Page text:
First, let's clarify something: Attack is your main action. The other actions are more situational, so it's expected that Attack is going to be used way more often than not.
Threaten your squishy PCs. Put a huge melee fighter close to your Wizard (or sorcerer, or w/e, you know who is the squishy one). Make him a threat that will be extremely dangerous if they choose to fight close-range and take opportunity attacks from him, while disengaging and outsmarting will make the fight easy.
In a homebrew campaign, I had a Fighter Kobold (it was a Kobold-themed campaign...) that fits this very well. His normal action would be an usual melee weapon attack, but his opportunity attack (more like a reaction attack that had the same mechanics as OAs) would be devastating (3x the usual damage).
Note that this is more about forcing them to use the Disengage than encouraging them. But it works.
Again, note that Disengage is a very specific action. It's not going to be used that often.
I have seen my players use dodge mostly in two situations:
- Melee characters in a fight against ranged creatures/NPCs. Sometimes, instead of dashing to get closer faster, they would prefer to Dodge so they can get closer more safely.
- The "Tank" is being targeted by a mob (or anyone, but that usually happens to the tank - if a mob is targeting the Wizard he might as well be dead. Rather, I hope he is teleporting away). The more monsters are focusing in one person, the more attractive is for that person to use Dodge. Attack will maybe get rid of one creature, while Dodge will save him lots of damage while giving time for the rest of the party to do the damage.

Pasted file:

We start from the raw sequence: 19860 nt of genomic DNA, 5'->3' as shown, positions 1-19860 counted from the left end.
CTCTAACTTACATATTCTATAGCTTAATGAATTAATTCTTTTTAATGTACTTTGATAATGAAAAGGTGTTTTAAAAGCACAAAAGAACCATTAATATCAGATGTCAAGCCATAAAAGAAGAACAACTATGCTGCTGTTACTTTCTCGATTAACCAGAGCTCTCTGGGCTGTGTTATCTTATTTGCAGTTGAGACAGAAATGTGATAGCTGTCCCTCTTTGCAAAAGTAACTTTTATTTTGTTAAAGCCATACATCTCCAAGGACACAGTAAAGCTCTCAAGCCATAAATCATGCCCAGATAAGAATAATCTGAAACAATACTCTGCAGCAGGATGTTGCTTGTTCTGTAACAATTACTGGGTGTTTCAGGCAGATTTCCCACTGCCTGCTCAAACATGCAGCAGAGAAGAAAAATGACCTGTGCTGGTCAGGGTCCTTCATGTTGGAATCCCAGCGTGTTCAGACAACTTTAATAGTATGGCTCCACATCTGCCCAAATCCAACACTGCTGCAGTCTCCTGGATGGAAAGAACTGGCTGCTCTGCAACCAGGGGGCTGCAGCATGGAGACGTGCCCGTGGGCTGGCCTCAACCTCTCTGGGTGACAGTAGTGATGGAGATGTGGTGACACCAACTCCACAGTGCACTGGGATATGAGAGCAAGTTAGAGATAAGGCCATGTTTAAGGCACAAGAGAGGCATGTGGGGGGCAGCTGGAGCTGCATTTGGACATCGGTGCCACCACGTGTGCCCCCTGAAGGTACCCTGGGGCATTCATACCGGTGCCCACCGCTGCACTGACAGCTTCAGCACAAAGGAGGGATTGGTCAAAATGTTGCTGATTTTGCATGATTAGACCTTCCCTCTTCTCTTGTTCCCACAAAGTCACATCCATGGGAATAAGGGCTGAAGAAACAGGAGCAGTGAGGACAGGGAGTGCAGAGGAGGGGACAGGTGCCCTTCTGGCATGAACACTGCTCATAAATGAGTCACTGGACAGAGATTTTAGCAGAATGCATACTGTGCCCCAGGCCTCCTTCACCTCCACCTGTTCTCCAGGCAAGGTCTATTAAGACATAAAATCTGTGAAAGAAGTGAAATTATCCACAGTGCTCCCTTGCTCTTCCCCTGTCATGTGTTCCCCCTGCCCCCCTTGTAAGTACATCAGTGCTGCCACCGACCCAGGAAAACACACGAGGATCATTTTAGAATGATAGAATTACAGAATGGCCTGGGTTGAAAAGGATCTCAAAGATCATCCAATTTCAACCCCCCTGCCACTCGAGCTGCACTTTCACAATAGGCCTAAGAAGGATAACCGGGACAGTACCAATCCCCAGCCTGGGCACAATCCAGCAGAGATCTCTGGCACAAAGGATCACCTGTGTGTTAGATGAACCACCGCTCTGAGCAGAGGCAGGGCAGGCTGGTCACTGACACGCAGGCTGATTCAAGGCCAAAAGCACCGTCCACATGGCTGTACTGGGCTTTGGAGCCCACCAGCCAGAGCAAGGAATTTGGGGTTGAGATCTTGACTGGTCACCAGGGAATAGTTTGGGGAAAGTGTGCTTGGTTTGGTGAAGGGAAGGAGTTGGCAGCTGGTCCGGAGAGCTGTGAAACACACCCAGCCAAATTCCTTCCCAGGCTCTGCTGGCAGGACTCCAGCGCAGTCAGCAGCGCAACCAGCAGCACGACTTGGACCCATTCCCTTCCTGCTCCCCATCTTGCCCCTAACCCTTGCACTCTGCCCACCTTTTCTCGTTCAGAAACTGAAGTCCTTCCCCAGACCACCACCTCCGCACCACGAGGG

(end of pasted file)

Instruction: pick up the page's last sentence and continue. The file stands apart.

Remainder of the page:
From that, the most likely scenario for Dodge to be used is combining both - lots of archers firing at someone. Dashing might get him faster, but he might as well be dead then. Dodging will mitigate the damage and get him alive to the other side.
Help is obviously going to be used alot by familiars. For PCs, it will be used if there is a great difference between the damage done by the characters. Honestly, I find the Help action bad in combat for some reasons:
- It only helps with Attack Rolls - and only for the first attack roll.
- You need to be on melee range.
The first condition means that helping your Fighter won't increase his DPS as much because it won't profit in each of his Extra Attacks. It also means that helping your Wizard that is going to cast a Fireball does nothing.
The second condition means the people that do low DPS without using resources (i.e. spellcasters without using spell slots) and would like to Help instead of using a low-damage cantrip have to be where they don't want to be - close to the enemies.
The way Help works, I feel it's more about non-combat scenarios.
However, you can create scenarios where there is a huge difference on damage. The main scenario is giving Immunity to Physical (slashing/piercing/bludgeoning) damage to the enemy (rather, putting them against an enemy with these immunities). The Fighter/Barbarian/Rogue of the team will spend more time Helping the spellcasters to do damage than trying to do damage themselves.
Note that this might make the Player feel bad about that combat, as shown here: As a Barbarian, how can I contribute to fights against slash-immune creatures? - but "Use the Help Action" is one of the answers of this question.
Bonus for Help:
After reading one of your comments
But the mechanical benefit is so weak that my players feel like they can't afford to make those choices, even when it makes sense from a story perspective.
Make the key ability check mechanically relevant. For example, I've had a Golem that had 4 Small-towers "buffing" his AC. The towers would have to be destroyed so the Golem could actually be damaged. It's an easy "translation" to, instead of destroying the towers, the PCs having to deactivate them through some kind of skill check. The faster the Wizard passes these Arcana Skill Checks (or whatever fits the best your narrative and party) to deactivate the towers, the faster they can actually start hitting the Golem. The Fighter has a bad bonus on Int and no proficiency on Arcana, so he's way more useful giving Advantage to the Wizard than trying to deactivate himself.